“A heartwarming story about movie piracy,” just doesn’t gel well at a film festival where the theatrical experience is the enterprise’s bread and butter. Yet in the case of Sam Voutas’s sophomore directorial feature KING OF PEKING, this tagline fits the story to a tee. Set in late ‘90s China, KING OF PEKING evokes CINEMA PARADISO in its depiction of a country at the cusp of a socio-cultural explosion into a new century of economic prosperity.
Big Wong and Little Wong are a close-knit father-son duo. They travel around in a mobile cinema projecting Hollywood movies for local villagers. When Big Wong’s ex-wife demands he start paying child support, he realizes he may lose custody of his son. In order to raise enough money to stay together, Big Wong takes up a job as a janitor in an old Beijing movie theater. Happening upon an old DVD recorder at a pawnshop, he hatches a plan to raise money to pay for child support and retain custody of Little Wong. Setting up shop in the basement of the theater, Big Wong secretly records movies after hours and the result is the birth of a nascent bootleg DVD empire. At first, Little Wong has a good head for this business, which they name ‘King of Peking.’ But as business booms, Little Wong soon develops a crisis of conscience over the moral and ethical implications of this scheme. Big Wong sees his son’s torment and senses that he may be losing his trust.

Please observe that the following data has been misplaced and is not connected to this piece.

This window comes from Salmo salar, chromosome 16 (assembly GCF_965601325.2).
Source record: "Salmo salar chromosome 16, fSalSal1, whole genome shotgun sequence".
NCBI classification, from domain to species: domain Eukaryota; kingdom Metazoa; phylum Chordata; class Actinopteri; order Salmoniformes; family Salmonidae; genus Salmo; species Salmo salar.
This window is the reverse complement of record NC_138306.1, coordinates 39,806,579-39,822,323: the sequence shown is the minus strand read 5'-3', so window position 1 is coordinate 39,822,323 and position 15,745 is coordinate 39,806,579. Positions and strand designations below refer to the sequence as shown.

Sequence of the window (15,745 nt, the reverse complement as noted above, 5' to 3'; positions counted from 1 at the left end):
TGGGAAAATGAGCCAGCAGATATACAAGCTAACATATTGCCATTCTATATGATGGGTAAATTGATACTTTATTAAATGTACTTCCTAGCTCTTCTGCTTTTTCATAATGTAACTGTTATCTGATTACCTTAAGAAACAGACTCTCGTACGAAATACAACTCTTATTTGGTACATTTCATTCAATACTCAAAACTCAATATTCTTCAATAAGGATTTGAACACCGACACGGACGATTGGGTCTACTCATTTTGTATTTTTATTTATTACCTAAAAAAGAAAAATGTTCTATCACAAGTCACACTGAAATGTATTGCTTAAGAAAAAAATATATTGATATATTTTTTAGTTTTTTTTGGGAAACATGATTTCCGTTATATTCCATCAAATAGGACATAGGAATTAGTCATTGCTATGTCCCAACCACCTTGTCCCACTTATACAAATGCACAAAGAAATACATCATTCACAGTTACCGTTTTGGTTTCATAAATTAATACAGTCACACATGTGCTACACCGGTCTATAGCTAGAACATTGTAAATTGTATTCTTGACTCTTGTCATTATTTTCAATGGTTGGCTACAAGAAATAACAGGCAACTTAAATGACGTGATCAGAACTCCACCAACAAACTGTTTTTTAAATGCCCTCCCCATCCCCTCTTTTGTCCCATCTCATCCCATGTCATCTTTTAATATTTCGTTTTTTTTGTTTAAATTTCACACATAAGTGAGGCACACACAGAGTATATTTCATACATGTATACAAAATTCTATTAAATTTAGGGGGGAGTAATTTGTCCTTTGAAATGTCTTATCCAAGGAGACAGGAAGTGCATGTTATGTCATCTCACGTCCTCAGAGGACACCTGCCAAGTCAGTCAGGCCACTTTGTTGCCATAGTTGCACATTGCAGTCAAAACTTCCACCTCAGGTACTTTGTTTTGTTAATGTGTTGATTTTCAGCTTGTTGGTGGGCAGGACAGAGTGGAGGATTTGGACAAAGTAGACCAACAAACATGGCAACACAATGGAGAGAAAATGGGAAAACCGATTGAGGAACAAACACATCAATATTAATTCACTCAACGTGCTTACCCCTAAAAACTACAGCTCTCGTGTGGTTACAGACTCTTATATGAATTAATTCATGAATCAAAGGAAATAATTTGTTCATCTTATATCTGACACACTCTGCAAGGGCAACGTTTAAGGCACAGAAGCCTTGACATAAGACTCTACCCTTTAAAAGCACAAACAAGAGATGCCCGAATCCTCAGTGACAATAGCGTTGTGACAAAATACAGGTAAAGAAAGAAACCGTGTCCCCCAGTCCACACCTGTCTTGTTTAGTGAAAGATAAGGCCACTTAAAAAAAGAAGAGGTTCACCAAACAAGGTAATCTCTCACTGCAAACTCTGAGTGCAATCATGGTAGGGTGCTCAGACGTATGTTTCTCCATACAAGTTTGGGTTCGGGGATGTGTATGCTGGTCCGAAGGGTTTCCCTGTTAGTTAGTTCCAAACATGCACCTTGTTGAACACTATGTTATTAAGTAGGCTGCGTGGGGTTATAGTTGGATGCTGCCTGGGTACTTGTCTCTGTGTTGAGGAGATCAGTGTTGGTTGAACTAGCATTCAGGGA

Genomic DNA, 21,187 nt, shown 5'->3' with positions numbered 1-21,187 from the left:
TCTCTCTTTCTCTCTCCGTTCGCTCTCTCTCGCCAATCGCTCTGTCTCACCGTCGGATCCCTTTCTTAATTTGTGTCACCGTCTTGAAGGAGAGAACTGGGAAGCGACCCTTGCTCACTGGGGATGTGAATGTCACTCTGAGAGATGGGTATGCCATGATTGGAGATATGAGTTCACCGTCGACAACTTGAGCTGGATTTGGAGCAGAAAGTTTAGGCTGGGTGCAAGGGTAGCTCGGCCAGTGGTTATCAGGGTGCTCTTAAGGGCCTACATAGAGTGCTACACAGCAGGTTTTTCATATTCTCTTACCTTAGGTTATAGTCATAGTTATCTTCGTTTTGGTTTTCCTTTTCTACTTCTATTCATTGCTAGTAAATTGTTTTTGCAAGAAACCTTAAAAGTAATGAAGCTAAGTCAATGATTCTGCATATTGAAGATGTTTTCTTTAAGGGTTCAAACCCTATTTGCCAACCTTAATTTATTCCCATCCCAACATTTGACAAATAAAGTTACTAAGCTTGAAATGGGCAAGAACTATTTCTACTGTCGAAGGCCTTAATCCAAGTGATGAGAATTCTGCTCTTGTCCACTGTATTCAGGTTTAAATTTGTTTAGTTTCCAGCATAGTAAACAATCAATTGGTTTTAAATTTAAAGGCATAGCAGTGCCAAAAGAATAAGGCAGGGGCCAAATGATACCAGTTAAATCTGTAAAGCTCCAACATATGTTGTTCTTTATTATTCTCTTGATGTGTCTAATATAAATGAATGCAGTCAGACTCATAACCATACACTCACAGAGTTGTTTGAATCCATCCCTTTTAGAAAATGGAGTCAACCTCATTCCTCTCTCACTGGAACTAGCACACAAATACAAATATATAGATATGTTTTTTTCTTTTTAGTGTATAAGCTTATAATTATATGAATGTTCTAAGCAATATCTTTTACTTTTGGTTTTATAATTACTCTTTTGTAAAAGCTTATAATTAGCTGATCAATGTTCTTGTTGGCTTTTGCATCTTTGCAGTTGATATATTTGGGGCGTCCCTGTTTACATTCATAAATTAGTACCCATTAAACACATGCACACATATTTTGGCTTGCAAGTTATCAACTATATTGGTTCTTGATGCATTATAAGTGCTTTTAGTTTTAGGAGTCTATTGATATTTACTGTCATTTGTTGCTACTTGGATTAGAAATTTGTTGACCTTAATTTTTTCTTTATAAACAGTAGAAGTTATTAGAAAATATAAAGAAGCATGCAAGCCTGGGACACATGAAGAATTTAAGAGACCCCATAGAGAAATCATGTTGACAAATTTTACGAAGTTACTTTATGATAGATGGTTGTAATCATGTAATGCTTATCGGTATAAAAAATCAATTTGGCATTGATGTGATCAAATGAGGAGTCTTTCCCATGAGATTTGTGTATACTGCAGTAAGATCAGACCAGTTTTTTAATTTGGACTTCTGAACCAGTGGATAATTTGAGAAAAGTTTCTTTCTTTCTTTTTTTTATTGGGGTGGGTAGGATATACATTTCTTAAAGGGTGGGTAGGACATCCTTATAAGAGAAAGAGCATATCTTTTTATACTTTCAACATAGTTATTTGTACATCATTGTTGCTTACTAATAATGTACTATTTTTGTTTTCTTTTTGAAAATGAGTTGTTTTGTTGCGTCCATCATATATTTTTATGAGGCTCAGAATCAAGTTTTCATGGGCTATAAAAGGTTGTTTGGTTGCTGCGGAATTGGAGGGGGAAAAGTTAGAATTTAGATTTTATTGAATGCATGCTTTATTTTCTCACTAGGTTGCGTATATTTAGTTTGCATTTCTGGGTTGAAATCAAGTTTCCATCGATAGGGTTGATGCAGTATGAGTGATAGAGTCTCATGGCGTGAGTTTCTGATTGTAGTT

Like his first film RED LIGHT REVOLUTON (Festival 2011), director Voutas’ stories capture working-class heroes trying to buck the system, infusing them with inherently Chinese nuances (thanks in part to his many years living and working in China, along with his producer and partner Melanie Ainsley). KING OF PEKING is an ode to cinema that eschews the sappy histrionics often associated with the magic and inspiration of the movies. This gritty take on a movie pirate’s desperate attempt to keep his son brims with inflections of Hollywood movie plots and characters that permeate into their everyday lives. It is an endearing love letter to cinema, but one populated by pedicab drivers, factory workers, fathers and sons.
— Anderson Le
Synopsis written by: Anderson Le